Top 6 Medicare Myths That Could Hurt Your Retirement Plan

The story of James Verone

james verone medicare bank robber photo

The man who robbed a bank for access to Medicare

The morning of June 9th, 2011 began like any other day for James Vernone.  He followed a typical routine not unlike your own. 

He showered, he shaved, he grabbed a cup of coffee while dressing and then he hailed a cab.  After that he robbed a bank.

Wait- what?  Yes, he executed a well thought- out plan but you may be surprised by his motive.  He wasn’t looking for cash—instead he wanted access to a good medical plan.

After losing his job at Coca Cola and draining his bank account, he knew he needed to find a place to live, food and access to medical care. 

At RBD he handed the teller a note demanding one dollar and said he would sit and wait for the police.  He said he didn’t want to scare anyone and he also knew the amount he asked for wouldn’t constitute grand larceny, so he wouldn’t get a long sentence.

He was 59 and just needed to get to 65 to be eligible for Medicare.

Dispelling Medicare myths

This story sheds light on just one of the many flaws with our healthcare system.  Coverage is undeniably expensive and a clear solution is still beyond our grasp.

Even if you get to the magic age of 65 to access Medicare there is much confusion around what it is and what is covered.  The following are a few of the many myths:

Myth #1 - Medicare covers all of your health expenses in retirement

Plain and simple—it doesn’t.  Parts A and B cover a lot but not all.  There are still deductibles and coinsurance payments. 

Additionally, it does not cover long-term care, dental care, eye exams for glasses, dentures or hearing aids.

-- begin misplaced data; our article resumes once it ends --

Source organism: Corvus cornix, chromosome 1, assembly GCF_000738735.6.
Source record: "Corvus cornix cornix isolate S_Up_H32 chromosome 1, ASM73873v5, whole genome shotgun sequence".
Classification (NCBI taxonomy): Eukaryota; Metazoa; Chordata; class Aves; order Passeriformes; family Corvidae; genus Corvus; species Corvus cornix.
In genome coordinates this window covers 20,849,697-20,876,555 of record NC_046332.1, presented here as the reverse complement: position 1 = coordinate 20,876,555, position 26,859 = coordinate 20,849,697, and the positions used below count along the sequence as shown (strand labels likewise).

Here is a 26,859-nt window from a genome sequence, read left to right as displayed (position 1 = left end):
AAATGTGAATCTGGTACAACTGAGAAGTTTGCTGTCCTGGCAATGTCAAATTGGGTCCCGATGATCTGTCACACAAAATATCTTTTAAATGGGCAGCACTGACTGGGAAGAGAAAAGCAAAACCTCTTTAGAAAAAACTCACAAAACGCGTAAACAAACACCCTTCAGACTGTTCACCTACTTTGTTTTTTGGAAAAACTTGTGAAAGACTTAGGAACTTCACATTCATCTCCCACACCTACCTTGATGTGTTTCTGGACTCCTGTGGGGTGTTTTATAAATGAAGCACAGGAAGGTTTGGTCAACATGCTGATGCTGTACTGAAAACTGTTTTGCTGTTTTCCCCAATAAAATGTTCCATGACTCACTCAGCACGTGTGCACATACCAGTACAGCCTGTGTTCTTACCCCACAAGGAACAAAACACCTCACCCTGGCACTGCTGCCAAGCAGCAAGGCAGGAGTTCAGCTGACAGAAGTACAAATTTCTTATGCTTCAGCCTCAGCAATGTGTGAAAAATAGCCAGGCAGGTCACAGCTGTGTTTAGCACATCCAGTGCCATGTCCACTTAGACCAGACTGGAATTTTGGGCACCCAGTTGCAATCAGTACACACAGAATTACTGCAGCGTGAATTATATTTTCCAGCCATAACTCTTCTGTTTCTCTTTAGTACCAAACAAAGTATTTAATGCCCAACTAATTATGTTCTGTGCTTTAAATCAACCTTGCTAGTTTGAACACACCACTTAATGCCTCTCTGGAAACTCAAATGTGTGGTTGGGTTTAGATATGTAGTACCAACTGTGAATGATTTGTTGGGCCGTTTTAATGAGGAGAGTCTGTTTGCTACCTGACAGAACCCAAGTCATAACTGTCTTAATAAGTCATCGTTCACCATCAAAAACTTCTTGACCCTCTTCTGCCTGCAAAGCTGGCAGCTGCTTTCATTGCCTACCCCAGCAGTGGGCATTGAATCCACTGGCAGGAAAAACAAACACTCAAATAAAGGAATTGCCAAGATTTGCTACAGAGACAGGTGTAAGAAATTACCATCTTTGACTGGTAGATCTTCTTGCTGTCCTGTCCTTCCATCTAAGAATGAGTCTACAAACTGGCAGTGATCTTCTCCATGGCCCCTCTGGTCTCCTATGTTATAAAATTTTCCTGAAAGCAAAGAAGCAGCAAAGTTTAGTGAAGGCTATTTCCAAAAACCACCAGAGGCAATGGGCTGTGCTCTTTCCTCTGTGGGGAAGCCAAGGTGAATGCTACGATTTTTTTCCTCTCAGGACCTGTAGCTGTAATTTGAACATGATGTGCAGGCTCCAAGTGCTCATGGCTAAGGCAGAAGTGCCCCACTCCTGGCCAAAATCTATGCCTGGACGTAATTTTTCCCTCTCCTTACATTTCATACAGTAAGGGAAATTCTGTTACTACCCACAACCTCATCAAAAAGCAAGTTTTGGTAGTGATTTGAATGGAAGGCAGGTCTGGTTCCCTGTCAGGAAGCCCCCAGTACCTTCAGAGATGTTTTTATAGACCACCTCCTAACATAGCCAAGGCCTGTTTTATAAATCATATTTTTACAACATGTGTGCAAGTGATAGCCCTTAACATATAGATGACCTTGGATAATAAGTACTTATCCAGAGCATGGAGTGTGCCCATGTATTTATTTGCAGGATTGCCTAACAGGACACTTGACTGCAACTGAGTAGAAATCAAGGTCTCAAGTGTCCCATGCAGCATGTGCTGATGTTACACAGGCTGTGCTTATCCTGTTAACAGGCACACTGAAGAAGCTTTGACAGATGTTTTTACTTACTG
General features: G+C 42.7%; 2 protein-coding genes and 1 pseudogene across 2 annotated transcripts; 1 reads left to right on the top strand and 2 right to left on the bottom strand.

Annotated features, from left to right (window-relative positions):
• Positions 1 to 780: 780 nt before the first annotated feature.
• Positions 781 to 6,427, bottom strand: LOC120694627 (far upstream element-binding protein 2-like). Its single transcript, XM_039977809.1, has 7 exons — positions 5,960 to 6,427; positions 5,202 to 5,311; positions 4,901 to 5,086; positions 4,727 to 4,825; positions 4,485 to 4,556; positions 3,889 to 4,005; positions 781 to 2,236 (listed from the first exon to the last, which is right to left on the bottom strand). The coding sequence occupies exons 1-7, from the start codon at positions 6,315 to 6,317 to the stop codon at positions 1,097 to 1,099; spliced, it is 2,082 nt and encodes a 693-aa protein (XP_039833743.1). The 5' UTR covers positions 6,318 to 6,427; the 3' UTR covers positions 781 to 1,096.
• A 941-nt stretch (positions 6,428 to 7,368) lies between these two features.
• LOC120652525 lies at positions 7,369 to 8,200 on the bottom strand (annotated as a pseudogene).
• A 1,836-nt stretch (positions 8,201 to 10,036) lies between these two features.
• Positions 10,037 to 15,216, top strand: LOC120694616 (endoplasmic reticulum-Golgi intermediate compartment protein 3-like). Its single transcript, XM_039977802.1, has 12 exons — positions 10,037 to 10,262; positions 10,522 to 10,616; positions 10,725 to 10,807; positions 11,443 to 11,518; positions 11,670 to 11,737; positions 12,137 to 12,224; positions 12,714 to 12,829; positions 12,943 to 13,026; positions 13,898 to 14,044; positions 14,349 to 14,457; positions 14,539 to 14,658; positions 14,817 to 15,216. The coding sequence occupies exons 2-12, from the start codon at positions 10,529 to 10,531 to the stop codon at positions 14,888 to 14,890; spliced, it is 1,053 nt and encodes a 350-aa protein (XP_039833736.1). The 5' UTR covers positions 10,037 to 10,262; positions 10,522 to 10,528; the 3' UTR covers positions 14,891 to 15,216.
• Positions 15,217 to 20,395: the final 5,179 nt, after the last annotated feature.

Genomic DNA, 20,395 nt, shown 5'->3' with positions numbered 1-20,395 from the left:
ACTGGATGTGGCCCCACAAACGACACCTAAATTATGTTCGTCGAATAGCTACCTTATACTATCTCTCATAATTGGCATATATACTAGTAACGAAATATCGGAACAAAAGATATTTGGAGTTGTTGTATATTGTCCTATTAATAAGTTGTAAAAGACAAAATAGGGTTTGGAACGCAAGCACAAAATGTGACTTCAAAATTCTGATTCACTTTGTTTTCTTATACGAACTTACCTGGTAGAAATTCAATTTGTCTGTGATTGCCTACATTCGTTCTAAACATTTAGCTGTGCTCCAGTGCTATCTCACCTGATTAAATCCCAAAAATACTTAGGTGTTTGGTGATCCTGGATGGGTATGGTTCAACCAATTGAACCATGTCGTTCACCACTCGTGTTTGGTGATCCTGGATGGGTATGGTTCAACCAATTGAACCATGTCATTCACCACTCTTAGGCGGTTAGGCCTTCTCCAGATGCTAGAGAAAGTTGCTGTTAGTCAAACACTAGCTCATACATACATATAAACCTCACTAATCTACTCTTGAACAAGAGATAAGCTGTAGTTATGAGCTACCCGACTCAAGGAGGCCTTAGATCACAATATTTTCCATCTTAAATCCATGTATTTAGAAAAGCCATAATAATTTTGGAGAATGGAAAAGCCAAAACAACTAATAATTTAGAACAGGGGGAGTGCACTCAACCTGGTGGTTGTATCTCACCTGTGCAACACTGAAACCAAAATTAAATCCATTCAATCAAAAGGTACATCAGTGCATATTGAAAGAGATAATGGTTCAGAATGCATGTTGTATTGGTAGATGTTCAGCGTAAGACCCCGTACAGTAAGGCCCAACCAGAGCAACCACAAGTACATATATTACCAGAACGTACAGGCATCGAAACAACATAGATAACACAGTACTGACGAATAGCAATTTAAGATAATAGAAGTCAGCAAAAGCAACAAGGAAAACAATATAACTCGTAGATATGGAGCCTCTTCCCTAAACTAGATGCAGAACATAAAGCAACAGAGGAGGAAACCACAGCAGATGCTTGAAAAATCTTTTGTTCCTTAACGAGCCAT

Myth #2 - Medicare Enrollment is automatic

Half true

If you are already receiving social security benefits when you turn 65, have gotten disability benefits for at least 2 months or have ALS you automatically get {art A and B on the first day of the month you turn 65. 

If not, you must apply online during your initial enrollment period which is a 7-month time frame beginning 3 months before the month you turn 65.

Myth #3 - Medicare is free

Part A is free if you earned 40 SS credits during your working career.  Part be is $135.50 per month adjusted annually.

Myth #4 - Everyone pays the same

High income beneficiaries must pay a higher premium—as high as $428/mo.

Myth #5 - I can cover my spouse and family as long as I am 65

Wrong!

Myth #6 - I can continue saving in my HAS

Wrong again—you can keep your HSA growing tax free and use it to cover expenses, but you can’t continue to add to it.  The year you turn 65 you can prorate the amount you contribute.

How to avoid the pitfalls of Medicare

Don’t believe everything you read on the internet

The internet is an excellent educational resource that can teach you the basics about what Medicare is, help you understand the differences between its various parts and provide you with information on its benefits, however it should not be used to make financial decisions that will impact your life for years to come.